- Check out podcast of this blog story as told on NPR radio station Wilson – Part of the Culture | WLRN
Last fall a colleague, Linda J. invited me to partake in a round table forum hosted by the Miami Foundation called My Miami Story. Our group of about 15 professionals gathered at one of many assigned sites in Miami and given a basic (but deeply layered) discussion question: What brought you to Miami?
The room was well represented with every culture, race and income level, all sharing one common denominator, we were all immigrants (albeit some were American migrants from others states). We all now lived or worked as transplants in Miami. What magnetic force drew us here?
For the first in a long time I began to deeply trace my immigrant roots. Those ancient roots, planted firmly before I was a spec in my mother’s eye. Roots that sprang from the shores of Jamaica to the sugar cane farmlands of central florida and now firmly planted in Miami. Marcus Garvey said it best, “a people without a knowledge of their past is like a tree without roots.”
As I flipped through the pages of my mind, I recognized my journey to Miami was more than simple serendipity. It was the offspring of a well orchestrated devine plan; like predestined seeds planted in times past, my Miami Story bears fruits today from the amazing sacrifice and influence of generations past.
Based on my Uncle Hugh (our family historian’s) account, my family’s first entry to the great land of opportunity (specifically Florida) dates back to my grandfather, papa David in the 1940s.
America was in the midst of World War II and President Franklin D Roosevelt declared a state of national emergency as many Americans were drafted in the military to fight the war overseas. This created a severe farm labor shortage. In the course of the war its reported that approximately 15 million men and women were called into the military.
Historians suggest over 20% of the pre-war workforce were now in the military, which left a significant shortage in the agricultural industry and national food supply.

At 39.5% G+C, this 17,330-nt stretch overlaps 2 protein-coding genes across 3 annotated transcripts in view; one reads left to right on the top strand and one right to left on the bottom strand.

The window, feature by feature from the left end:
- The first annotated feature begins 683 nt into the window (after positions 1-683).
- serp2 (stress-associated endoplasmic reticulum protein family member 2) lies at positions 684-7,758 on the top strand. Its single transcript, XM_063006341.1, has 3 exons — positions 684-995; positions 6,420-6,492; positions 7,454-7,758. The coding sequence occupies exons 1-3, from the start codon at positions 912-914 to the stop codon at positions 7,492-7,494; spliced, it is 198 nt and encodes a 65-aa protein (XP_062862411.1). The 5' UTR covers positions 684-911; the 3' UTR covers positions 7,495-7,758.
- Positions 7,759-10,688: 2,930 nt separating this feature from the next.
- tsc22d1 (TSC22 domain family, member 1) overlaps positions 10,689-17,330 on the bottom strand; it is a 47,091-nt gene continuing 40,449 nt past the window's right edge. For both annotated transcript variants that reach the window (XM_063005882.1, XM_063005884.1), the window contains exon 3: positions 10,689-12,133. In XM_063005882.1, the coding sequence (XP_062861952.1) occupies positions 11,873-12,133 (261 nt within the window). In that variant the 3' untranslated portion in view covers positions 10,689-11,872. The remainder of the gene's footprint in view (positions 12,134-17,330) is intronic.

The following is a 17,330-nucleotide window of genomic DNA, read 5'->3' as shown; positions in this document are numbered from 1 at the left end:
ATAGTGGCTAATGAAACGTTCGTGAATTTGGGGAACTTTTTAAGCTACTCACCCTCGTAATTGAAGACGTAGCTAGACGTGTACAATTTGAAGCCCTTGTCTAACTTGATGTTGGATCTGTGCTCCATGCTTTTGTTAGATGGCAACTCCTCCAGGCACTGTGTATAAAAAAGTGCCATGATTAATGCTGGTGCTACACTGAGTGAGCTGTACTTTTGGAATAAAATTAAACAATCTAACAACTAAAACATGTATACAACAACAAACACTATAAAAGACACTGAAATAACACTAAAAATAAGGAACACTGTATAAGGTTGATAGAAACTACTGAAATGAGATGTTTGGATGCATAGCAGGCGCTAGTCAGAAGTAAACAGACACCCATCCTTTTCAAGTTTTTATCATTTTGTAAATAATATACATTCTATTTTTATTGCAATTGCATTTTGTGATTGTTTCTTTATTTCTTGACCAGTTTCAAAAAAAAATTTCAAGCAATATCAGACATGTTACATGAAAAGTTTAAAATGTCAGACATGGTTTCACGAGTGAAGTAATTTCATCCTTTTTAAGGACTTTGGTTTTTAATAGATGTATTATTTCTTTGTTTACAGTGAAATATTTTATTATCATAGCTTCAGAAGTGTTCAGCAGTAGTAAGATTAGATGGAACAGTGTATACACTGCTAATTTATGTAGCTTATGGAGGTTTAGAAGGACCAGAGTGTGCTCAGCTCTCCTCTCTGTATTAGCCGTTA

Eventually the US in desperation sought the assistance of migratory labor. The U.S. Department of Agriculture would eventually solicit the help of other countries and authorize the temporary importation of 75,000 Bahamians and Jamaicans to work in the Florida fields.
Meanwhile, back in Jamaica, my grandfather saw an advertisement inviting Jamaican farmers to be part of a farm worker’s program in the US. He and many other seasoned famers were lured in by the prospect of earning quick US dollars which they planned to take back to Jamaica to further invest in and expand their businesses. Having been an avid farmer in Manchester, Jamaica owning over 40 acres of farmland, and having his own small business, my grandfather saw this as a golden opportunity.
In the early 1940s papa David left his wife and two kids in Jamaica, boarded a ship and headed to Florida. He later recounted to the family how frightful the journey was. The trip was very long, quarters cramped, the ocean waves were rough and the temperature was hot and clammy. Given the fact that America was at war the route was plagued with great danger. Hearing the description of my grandfather’s journey triggered a thought… how ironic it was that my grandfather would travel across the same Atlantic ocean, by boat, like many of our enslaved foreparents centuries before. This time the journey was not as a slave, not in physical chains, not against his will, but as a free man. One of many immigrants seeking opportunities in the great United States.
Florida was viewed as an important first line of defense for the southern United States, the Caribbean, and the Panama Canal. Sadly German boats sank over twenty-four ships off of Florida’s Atlantic and Gulf Coasts during that period. Historians report that Many ships could be seen burning from areas along the coast.
My grandfather would later recount how frightened the passengers on board the ship were as a US fighter plane hovered over their vessel from the time it left Jamaica to when it arrived in Florida. This was the US Military’s way of ensuring safe passage for the crew and passengers.